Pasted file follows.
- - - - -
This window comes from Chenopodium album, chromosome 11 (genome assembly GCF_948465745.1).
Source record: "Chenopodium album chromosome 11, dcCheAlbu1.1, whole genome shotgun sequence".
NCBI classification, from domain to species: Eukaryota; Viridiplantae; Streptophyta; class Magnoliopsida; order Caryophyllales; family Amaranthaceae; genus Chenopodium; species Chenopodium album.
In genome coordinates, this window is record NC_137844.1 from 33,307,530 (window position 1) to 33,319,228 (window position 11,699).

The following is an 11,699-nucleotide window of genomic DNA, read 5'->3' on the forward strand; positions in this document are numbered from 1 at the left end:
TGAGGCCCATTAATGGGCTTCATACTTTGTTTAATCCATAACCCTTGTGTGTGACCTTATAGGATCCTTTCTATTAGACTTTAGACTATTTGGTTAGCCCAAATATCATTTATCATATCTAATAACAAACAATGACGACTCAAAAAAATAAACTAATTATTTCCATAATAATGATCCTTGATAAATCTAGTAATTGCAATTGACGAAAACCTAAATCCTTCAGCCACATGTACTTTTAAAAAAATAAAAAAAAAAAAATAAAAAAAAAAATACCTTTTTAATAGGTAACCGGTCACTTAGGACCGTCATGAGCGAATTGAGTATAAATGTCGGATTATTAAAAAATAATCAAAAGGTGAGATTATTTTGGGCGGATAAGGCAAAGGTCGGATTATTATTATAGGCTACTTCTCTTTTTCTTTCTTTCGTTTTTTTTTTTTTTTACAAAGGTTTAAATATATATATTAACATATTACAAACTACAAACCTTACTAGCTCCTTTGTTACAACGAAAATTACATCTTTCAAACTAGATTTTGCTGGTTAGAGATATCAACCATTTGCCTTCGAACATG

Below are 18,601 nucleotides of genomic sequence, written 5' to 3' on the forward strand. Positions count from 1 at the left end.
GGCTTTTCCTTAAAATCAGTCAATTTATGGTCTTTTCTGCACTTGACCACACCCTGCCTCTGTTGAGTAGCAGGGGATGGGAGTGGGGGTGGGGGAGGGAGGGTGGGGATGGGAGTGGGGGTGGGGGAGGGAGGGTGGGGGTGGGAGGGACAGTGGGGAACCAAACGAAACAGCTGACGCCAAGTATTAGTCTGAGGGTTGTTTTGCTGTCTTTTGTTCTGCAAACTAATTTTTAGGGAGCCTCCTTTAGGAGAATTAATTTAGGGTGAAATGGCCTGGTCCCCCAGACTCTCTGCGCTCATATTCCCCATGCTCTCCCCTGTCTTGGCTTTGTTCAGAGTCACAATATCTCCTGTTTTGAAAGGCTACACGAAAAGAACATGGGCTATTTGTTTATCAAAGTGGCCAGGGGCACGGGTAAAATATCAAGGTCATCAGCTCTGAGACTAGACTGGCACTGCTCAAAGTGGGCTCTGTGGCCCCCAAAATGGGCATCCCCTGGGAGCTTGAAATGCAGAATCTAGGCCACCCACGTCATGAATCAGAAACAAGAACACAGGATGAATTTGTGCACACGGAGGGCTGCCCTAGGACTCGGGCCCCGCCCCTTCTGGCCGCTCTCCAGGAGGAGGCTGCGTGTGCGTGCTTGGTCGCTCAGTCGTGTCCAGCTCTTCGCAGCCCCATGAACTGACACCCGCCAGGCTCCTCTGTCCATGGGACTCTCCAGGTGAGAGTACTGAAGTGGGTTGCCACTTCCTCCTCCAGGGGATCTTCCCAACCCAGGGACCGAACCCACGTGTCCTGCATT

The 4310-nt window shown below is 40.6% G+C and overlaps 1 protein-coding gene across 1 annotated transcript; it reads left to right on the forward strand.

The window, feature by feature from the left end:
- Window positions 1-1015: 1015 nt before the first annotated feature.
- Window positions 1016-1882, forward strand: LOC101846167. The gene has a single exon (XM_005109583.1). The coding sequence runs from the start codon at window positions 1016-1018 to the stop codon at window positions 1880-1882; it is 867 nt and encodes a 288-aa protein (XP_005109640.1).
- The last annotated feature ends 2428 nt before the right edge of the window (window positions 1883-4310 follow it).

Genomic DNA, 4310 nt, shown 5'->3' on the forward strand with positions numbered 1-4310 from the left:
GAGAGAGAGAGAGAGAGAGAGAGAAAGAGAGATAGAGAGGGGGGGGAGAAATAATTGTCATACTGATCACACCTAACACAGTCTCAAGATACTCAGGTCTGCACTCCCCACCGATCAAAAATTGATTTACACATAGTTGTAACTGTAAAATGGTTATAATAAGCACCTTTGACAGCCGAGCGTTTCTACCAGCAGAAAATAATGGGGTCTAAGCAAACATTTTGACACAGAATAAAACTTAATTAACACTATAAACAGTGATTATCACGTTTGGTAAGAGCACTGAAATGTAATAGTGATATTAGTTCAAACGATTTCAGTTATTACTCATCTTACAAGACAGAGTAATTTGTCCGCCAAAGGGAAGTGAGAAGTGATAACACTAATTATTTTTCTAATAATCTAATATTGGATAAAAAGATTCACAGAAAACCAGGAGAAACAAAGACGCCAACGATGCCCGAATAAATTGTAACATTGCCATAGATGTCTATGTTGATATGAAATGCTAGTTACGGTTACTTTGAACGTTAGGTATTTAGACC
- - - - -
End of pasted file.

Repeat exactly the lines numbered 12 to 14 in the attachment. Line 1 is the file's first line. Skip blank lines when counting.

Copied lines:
- Window positions 1016-1882, forward strand: LOC101846167. The gene has a single exon (XM_005109583.1). The coding sequence runs from the start codon at window positions 1016-1018 to the stop codon at window positions 1880-1882; it is 867 nt and encodes a 288-aa protein (XP_005109640.1).
- The last annotated feature ends 2428 nt before the right edge of the window (window positions 1883-4310 follow it).

Genomic DNA, 4310 nt, shown 5'->3' on the forward strand with positions numbered 1-4310 from the left: